I woke up this mornning after a late night, reading, writing, then chatting by phone to Martin Edmond about the humours of the writing ‘screen’ (as opposed to ‘scene’: of which there is none, he suggested, because a scene would refer to a place, whereas we are mostly glued to our laptops or phones.) At some point during our conversation I received an email from a geek asking to postpone our appointment: someone on the waiting list for a hospital clinic had cancelled and it was his turn. Second cancellation. Relief.
Then the alarm humming like electronic birds, a day off. Then the routine: coffee, cereal, abcnews.com.au, feed the rabbits, pack lunch, fold and take flute. Tegan timed her brief speech on multiculturalism, which I thought was wonderful for its simplicity and understated flourishes. She didn’t want to talk about asylum seekers. She wanted it to be a broader topic.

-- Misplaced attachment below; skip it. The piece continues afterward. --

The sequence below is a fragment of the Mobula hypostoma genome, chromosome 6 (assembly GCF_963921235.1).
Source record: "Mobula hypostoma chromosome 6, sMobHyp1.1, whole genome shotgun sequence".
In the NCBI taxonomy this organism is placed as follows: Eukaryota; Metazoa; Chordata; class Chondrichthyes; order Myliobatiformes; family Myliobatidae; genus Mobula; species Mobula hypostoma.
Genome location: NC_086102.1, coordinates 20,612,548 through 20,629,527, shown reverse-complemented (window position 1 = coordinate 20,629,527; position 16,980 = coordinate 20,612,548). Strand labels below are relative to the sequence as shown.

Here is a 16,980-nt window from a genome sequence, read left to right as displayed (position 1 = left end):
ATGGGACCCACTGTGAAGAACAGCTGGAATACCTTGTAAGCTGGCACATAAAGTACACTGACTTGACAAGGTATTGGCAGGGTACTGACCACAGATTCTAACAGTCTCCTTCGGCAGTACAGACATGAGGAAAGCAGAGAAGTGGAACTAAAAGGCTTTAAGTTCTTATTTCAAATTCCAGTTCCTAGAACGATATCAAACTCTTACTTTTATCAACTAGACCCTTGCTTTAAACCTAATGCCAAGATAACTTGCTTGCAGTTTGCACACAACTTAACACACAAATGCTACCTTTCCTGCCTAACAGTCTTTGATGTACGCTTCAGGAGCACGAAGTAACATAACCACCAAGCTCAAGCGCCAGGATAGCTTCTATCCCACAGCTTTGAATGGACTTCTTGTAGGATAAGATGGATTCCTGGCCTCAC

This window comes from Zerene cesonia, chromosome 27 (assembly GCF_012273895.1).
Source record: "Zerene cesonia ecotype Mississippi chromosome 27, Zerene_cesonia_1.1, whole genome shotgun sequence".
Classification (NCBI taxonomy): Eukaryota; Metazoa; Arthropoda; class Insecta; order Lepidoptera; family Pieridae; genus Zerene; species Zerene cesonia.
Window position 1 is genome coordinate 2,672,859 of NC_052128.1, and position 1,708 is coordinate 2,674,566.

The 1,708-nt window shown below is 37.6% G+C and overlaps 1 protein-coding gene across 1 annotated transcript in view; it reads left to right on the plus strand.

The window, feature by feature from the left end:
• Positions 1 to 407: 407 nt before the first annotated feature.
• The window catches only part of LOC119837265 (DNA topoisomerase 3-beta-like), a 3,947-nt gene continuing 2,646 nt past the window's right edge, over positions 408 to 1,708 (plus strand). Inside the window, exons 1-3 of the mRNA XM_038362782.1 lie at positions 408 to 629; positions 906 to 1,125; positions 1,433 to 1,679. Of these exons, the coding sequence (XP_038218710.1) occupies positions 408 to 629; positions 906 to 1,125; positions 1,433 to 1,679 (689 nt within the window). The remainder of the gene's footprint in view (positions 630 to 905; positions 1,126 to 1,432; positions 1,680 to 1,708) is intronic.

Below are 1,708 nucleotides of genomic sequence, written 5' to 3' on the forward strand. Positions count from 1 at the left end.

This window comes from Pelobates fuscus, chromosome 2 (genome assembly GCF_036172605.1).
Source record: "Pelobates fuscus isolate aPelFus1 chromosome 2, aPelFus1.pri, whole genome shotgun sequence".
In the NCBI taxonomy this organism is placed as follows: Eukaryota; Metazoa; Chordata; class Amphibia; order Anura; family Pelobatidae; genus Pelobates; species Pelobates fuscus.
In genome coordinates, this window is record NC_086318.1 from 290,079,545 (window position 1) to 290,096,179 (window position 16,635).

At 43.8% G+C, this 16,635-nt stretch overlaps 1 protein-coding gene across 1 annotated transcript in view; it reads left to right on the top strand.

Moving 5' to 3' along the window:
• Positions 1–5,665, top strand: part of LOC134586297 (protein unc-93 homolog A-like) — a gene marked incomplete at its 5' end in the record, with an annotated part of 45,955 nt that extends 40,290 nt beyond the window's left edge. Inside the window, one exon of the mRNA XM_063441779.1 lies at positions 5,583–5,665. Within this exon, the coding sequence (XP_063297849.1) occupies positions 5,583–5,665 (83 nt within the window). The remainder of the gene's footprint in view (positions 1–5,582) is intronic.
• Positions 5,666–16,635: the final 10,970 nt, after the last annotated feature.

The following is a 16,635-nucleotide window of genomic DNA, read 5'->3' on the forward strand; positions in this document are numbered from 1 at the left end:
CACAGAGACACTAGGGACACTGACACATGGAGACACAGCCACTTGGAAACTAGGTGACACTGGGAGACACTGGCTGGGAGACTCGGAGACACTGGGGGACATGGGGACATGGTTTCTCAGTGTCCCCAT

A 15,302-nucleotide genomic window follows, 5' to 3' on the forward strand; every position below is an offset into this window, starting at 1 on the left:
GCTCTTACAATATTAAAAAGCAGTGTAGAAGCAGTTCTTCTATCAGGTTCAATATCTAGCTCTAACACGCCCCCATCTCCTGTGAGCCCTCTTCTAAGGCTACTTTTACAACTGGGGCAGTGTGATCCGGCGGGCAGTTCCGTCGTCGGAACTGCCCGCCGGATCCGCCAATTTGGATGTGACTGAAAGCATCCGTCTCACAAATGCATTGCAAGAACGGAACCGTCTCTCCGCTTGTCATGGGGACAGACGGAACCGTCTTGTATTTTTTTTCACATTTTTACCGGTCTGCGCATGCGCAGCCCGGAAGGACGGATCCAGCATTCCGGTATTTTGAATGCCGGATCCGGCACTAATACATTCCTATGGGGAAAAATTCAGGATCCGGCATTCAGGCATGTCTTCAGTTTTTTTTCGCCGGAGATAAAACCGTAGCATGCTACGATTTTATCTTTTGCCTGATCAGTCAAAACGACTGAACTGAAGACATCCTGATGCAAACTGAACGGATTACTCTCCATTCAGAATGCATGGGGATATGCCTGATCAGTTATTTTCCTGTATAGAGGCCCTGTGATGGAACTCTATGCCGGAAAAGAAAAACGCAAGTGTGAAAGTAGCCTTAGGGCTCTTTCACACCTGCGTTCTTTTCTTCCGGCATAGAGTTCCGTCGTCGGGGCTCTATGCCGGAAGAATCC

After I dropped her off, I went for a long walk. The sun was dusty and bright but there were signs of decay on the pavement, leaves and petals. This gladdened my heart, each a little poem dispersed. I had been feeling lost as one does at the beginning of new work, and since it is like a journey into the unknown, sometimes anxiety, sometimes the frustration of failures. But the morning was colourful, tibouccina and jasmine flowering, the baked, curled tongues of magnolia leaves, like so many voices.
This week, I’m told, my copy of Alien Shores should arrive. It’s a collection of stories I can’t wait to read; stories of refuge and asylum by Indian and Australian writers, edited by Sharon Rundle and Meenakshi Bharat.